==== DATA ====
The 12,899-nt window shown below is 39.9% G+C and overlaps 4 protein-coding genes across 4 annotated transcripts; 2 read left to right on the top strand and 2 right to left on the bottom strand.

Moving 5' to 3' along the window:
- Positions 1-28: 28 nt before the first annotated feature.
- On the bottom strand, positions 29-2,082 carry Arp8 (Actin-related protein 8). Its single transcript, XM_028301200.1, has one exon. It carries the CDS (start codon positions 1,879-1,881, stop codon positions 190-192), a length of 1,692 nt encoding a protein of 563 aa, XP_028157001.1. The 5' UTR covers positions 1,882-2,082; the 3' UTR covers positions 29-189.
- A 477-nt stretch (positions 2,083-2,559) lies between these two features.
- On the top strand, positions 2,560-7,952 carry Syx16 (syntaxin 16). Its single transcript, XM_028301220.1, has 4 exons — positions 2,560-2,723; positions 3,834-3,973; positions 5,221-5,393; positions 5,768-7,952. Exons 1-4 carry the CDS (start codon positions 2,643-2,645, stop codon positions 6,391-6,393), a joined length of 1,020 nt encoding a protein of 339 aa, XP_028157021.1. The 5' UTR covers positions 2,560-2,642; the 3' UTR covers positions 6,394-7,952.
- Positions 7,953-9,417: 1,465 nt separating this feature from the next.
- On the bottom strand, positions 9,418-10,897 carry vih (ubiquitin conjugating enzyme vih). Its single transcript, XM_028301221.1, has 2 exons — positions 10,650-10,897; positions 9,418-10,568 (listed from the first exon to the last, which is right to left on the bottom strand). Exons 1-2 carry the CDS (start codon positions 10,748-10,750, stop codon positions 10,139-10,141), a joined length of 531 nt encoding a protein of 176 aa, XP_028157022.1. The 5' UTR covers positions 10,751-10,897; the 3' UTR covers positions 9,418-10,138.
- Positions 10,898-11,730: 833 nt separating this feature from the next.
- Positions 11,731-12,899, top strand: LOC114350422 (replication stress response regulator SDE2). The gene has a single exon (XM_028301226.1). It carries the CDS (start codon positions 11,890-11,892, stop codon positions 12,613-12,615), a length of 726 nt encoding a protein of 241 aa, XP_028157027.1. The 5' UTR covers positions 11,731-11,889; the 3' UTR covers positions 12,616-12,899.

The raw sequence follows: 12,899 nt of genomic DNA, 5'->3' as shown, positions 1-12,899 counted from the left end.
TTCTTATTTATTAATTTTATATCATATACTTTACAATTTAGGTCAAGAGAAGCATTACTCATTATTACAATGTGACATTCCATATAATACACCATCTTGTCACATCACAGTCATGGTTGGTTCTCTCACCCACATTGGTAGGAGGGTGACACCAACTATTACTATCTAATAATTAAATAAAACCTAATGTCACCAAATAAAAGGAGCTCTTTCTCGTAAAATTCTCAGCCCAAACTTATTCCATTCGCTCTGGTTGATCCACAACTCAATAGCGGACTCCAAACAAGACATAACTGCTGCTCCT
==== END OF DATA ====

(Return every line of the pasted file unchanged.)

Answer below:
The 12,899-nt window shown below is 39.9% G+C and overlaps 4 protein-coding genes across 4 annotated transcripts; 2 read left to right on the top strand and 2 right to left on the bottom strand.

Moving 5' to 3' along the window:
- Positions 1-28: 28 nt before the first annotated feature.
- On the bottom strand, positions 29-2,082 carry Arp8 (Actin-related protein 8). Its single transcript, XM_028301200.1, has one exon. It carries the CDS (start codon positions 1,879-1,881, stop codon positions 190-192), a length of 1,692 nt encoding a protein of 563 aa, XP_028157001.1. The 5' UTR covers positions 1,882-2,082; the 3' UTR covers positions 29-189.
- A 477-nt stretch (positions 2,083-2,559) lies between these two features.
- On the top strand, positions 2,560-7,952 carry Syx16 (syntaxin 16). Its single transcript, XM_028301220.1, has 4 exons — positions 2,560-2,723; positions 3,834-3,973; positions 5,221-5,393; positions 5,768-7,952. Exons 1-4 carry the CDS (start codon positions 2,643-2,645, stop codon positions 6,391-6,393), a joined length of 1,020 nt encoding a protein of 339 aa, XP_028157021.1. The 5' UTR covers positions 2,560-2,642; the 3' UTR covers positions 6,394-7,952.
- Positions 7,953-9,417: 1,465 nt separating this feature from the next.
- On the bottom strand, positions 9,418-10,897 carry vih (ubiquitin conjugating enzyme vih). Its single transcript, XM_028301221.1, has 2 exons — positions 10,650-10,897; positions 9,418-10,568 (listed from the first exon to the last, which is right to left on the bottom strand). Exons 1-2 carry the CDS (start codon positions 10,748-10,750, stop codon positions 10,139-10,141), a joined length of 531 nt encoding a protein of 176 aa, XP_028157022.1. The 5' UTR covers positions 10,751-10,897; the 3' UTR covers positions 9,418-10,138.
- Positions 10,898-11,730: 833 nt separating this feature from the next.
- Positions 11,731-12,899, top strand: LOC114350422 (replication stress response regulator SDE2). The gene has a single exon (XM_028301226.1). It carries the CDS (start codon positions 11,890-11,892, stop codon positions 12,613-12,615), a length of 726 nt encoding a protein of 241 aa, XP_028157027.1. The 5' UTR covers positions 11,731-11,889; the 3' UTR covers positions 12,616-12,899.

The raw sequence follows: 12,899 nt of genomic DNA, 5'->3' as shown, positions 1-12,899 counted from the left end.
TTCTTATTTATTAATTTTATATCATATACTTTACAATTTAGGTCAAGAGAAGCATTACTCATTATTACAATGTGACATTCCATATAATACACCATCTTGTCACATCACAGTCATGGTTGGTTCTCTCACCCACATTGGTAGGAGGGTGACACCAACTATTACTATCTAATAATTAAATAAAACCTAATGTCACCAAATAAAAGGAGCTCTTTCTCGTAAAATTCTCAGCCCAAACTTATTCCATTCGCTCTGGTTGATCCACAACTCAATAGCGGACTCCAAACAAGACATAACTGCTGCTCCT